An Appreciation

March 14, 2014



I was saddened by the passing of Jim Fregosi in February. He’s most noted in baseball history as having been traded for Nolan Ryan. At the time, Fregosi was an All-Star infielder for the Angels while Ryan was a very wild, hard-throwing young pitcher that the Mets didn’t really know what to do with. They vacillated between starting and relieving him and in fact during the 1969 Miracle Mets championship run he was used as both. Anyway, once Ryan arrived in California the Angels decided to let him start despite his wildness, and the rest, as they say, is history. Ryan became one of the most celebrated pitchers ever, and on the force of that Fregosi ostensibly became a footnote, which is a shame because he was one of the best players at his position for half a decade before the trade. After his playing career ended he became a successful manager, twice taking his teams to the playoffs and once, with the 1993 Phillies who personified Fregosi’s larger than life personality, to the World Series. For the last 13 years of his life he had been a scout for the Atlanta Braves.


For much of my life, Fregosi was an afterthought. As a fan of the game, when it comes to its history, it’s only natural to focus on the Hall of Famers and the road they took to get there. Fregosi had been just a name in Nolan Ryan’s bio. That changed for me on a morning in late June of 2004.


I was at Camden Yards preparing to score a day game between the Orioles and Braves. It was a few hours before start time so the pressbox was largely empty. One advantage of being a scorer is that you have one of the best seats in the house, directly behind home plate. So when Fregosi walked in to check out the best places to watch the game, naturally he sat down right next to me. We exchanged pleasantries and since I was basically the only other person there he was curious why I wasn’t downstairs in the clubhouses talking with the players. I explained my job, how I recorded every event that happened in the game and reported it to the Major League offices in New York in real time. During a pause in our conversation I instant messaged the scoring supervisor in New York that I was talking with Jim Fregosi. I won’t say the supervisor’s name, or describe how people felt about working with him… suffice it to say that his name rhymes with “yank”.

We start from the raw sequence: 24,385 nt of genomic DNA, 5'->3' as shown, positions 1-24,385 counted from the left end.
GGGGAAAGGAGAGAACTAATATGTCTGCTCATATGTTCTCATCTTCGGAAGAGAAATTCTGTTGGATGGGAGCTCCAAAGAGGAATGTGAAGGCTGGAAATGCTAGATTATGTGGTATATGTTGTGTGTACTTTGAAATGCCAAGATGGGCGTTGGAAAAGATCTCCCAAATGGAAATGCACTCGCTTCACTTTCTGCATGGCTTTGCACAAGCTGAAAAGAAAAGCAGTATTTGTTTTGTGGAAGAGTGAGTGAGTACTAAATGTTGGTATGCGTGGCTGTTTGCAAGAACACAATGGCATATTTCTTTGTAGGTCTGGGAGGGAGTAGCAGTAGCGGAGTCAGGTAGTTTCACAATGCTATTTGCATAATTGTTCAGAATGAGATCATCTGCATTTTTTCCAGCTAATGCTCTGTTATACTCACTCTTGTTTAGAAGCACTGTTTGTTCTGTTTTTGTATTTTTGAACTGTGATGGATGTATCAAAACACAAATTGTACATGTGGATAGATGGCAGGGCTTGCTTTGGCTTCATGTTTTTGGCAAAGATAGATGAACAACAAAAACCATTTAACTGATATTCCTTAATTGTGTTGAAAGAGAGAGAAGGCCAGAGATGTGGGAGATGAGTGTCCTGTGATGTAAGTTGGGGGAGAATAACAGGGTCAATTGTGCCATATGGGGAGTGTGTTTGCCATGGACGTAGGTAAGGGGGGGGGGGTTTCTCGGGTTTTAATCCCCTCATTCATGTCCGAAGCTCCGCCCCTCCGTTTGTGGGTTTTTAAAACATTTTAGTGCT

Anyway, he IMed back that when he was a kid Jim Fregosi was one of his favorite players and that he had all his baseball cards. I relayed this information to Fregosi thinking that his response would make my supervisor’s day, which in turn would make my day at the office a little less confrontational. “Fuck him! Little bastard trying to make me feel old,” he fired back with a knowing smirk. I laughed. I have no doubt Jim would have been genial and appreciative had this sentiment come from a kid, but from a man in his 40s? Damn straight. I replied to New York that while Jim was appreciative of the sentiment that he likely would not be available to sign any memorabilia. From that moment on Jim was one of my favorite people in the history of the game.


Before their first spring training game against each other this year, the Phillies and Braves held a ceremony celebrating his life and memorializing him with a number of speeches from team mates and friends. Unanimously they spoke of his passion for the game, his joy for life and his openness to share his ideas and unvarnished opinions. I discovered this first hand almost ten years ago. It’s a point in time I treasure because it showed me that straightforwardness and honesty still have value, although perhaps not as much as I’d like. The world needs more Jim Fregosis, especially since the original is now gone.